Accurate detection of liabilities to de-risk antibody development

How to identify sequence-based liabilities

October 14, 2022
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An illustration of an IgG antibody with sequence-based liabilities and post-translational modifications shown in the CDRs, C-regions and FRs of the antibody

The accurate annotation, definition and characterization of antibody sequences is a crucial step in antibody drug discovery with direct consequences in the final stages of the development process. The slightest oversight in the annotation of the sequences, detection of liabilities and identification of mutations will undoubtedly lead to a reduction in the efficacy of any promising lead candidates. Thus, efficient and exact annotation tools are needed to ensure the developability[1] of antibodies and decrease the risk of producing non-effective therapeutics.

PipeBio’s annotation pipeline is an extremely powerful and configurable tool to precisely analyze various kinds of antibody sequences and identify liabilities that impact the antibody’s affinity and specificity to its target. The customizable scaffold system allows annotation of traditional and custom sequence regions with a wide variety of germlines, annotation definitions and liabilities to choose from.

Identify CDRs, framework regions and germline genes accurately

PipeBio’s annotation engine is able to efficiently detect and label CDRs and framework regions in antibody sequences from both the heavy and light (kappa and lambda) chains. The variable (V), joining (J), diversity (D) and constant (C) gene segments are also identified thanks to our manually-curated germline databases (Fig. 1). Furthermore, custom databases can be created to identify and annotate additional regions in the sequence, such as linkers, tags, loops or any others. We provide germline databases for human, mouse, alpaca, rat, rabbit and chicken, and can easily generate databases for other species not mentioned.

Sequence viewer showing nucleotide and amino acid sequences of an IgG heavy chain on PipeBio
Figure 1. PipeBio’s sequence viewer displaying the CDRs, framework regions and germline genes identified by the annotation pipeline.

Detect liabilities and flag incorrect sequences

One of the most powerful and advantageous characteristics of our annotation tool is its ability to detect a wide range of liabilities in the sequences that can affect the binding of the antibody with the relevant antigen. These include post-translational modifications[2] (PTMs), quality validations and structural verifications that can be applied to specific regions of the sequence as needed. These validations are specified in the scaffold system with a designated liability score (Fig. 2). Additionally, custom validations and liabilities can be easily added to the whole sequence or to desired regions.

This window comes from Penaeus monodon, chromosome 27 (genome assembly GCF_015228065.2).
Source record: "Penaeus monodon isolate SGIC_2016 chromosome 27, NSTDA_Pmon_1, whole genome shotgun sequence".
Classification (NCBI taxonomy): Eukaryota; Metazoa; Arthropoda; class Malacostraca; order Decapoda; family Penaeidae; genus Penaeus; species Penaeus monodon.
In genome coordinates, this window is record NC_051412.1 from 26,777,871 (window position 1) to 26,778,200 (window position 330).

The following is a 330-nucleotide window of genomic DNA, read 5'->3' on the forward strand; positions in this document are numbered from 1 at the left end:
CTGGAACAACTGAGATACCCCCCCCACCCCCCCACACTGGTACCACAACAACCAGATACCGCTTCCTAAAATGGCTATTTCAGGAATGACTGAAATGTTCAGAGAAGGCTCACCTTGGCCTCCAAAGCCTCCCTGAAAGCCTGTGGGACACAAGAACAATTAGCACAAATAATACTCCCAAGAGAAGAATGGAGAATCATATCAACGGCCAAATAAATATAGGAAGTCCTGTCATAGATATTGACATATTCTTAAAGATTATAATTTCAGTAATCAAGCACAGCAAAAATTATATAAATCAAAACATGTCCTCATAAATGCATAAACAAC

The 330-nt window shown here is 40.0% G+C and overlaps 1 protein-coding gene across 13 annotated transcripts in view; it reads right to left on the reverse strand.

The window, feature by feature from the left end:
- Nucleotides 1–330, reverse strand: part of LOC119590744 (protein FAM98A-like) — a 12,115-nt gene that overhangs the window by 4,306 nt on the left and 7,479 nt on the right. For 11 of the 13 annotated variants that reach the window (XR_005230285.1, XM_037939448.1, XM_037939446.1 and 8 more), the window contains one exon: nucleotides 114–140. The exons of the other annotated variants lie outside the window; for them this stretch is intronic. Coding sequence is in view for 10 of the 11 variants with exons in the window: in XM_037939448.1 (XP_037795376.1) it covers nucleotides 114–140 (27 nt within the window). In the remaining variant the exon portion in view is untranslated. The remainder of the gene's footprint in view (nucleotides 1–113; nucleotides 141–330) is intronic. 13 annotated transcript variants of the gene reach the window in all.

The scaffold and errors flagged by PipeBio's sequence liability detection configurations
Figure 2. a) The validations for CDR-H1 are defined in the scaffold system which will be used by the annotation engine to detect liabilities (errors and warnings) in the sequences analyzed. b) A list of all the errors found in the annotated sequences is displayed in the output document

Here we will list and briefly describe some of the different validations and liabilities that can be incorporated in your analysis using PipeBio to optimize the developability of antibodies.

Sequence quality validations

Somatic hypermutations (or SHMs) increase antibody diversity and are essential for the adaptation of the immune system against new foreign elements. It might become difficult to differentiate between those mutations and sequencing errors caused by low quality base calls of nucleotides. We compute the Phred quality score (Q) system as an indicator of sequence quality (Fig. 3), which is logarithmically related to the probability of a wrong base call during DNA sequencing. For instance, a Q30 is equivalent to the probability of 1 incorrect base call in 1000 (99.9% accuracy), while a Q20 indicates 1 wrong base call in 100 (99% accuracy). To ensure high sequence quality, we provide the following validations:

  • Ambiguous bases: nucleotides different from A, C, G, T and U are flagged.
  • Nucleotide quality: marks individual bases with a Phred score lower than a specified threshold.
  • Average quality region: if a certain % of a region in the sequence has a Phred score lower than the specified threshold, the region will be flagged.
  • Secondary peaks: highlights heterozygote base calls in Sanger reads.
The Phred quality score is calculated for each region of a sequence on PipeBion